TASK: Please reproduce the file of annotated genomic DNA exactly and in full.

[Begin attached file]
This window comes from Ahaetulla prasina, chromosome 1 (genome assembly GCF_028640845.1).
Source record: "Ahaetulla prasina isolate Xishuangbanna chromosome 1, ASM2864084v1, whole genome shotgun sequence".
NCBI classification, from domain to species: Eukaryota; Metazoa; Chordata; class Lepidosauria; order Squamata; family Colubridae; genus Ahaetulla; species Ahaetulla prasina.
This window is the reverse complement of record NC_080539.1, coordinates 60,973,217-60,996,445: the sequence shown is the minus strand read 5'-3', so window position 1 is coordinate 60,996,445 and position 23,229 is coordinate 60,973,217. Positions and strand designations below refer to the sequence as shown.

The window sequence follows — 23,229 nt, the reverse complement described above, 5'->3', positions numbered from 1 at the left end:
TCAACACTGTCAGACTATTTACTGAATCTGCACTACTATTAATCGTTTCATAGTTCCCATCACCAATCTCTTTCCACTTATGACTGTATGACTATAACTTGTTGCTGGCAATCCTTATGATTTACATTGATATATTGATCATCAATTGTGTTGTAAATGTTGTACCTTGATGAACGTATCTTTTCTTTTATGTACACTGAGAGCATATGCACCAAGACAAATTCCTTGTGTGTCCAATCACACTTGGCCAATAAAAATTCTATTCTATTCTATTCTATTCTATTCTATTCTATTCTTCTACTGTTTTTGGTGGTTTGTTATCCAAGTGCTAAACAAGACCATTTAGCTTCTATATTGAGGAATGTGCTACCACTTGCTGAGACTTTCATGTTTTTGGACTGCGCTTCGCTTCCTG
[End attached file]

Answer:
This window comes from Ahaetulla prasina, chromosome 1 (genome assembly GCF_028640845.1).
Source record: "Ahaetulla prasina isolate Xishuangbanna chromosome 1, ASM2864084v1, whole genome shotgun sequence".
NCBI classification, from domain to species: Eukaryota; Metazoa; Chordata; class Lepidosauria; order Squamata; family Colubridae; genus Ahaetulla; species Ahaetulla prasina.
This window is the reverse complement of record NC_080539.1, coordinates 60,973,217-60,996,445: the sequence shown is the minus strand read 5'-3', so window position 1 is coordinate 60,996,445 and position 23,229 is coordinate 60,973,217. Positions and strand designations below refer to the sequence as shown.

The window sequence follows — 23,229 nt, the reverse complement described above, 5'->3', positions numbered from 1 at the left end:
TCAACACTGTCAGACTATTTACTGAATCTGCACTACTATTAATCGTTTCATAGTTCCCATCACCAATCTCTTTCCACTTATGACTGTATGACTATAACTTGTTGCTGGCAATCCTTATGATTTACATTGATATATTGATCATCAATTGTGTTGTAAATGTTGTACCTTGATGAACGTATCTTTTCTTTTATGTACACTGAGAGCATATGCACCAAGACAAATTCCTTGTGTGTCCAATCACACTTGGCCAATAAAAATTCTATTCTATTCTATTCTATTCTATTCTATTCTATTCTTCTACTGTTTTTGGTGGTTTGTTATCCAAGTGCTAAACAAGACCATTTAGCTTCTATATTGAGGAATGTGCTACCACTTGCTGAGACTTTCATGTTTTTGGACTGCGCTTCGCTTCCTG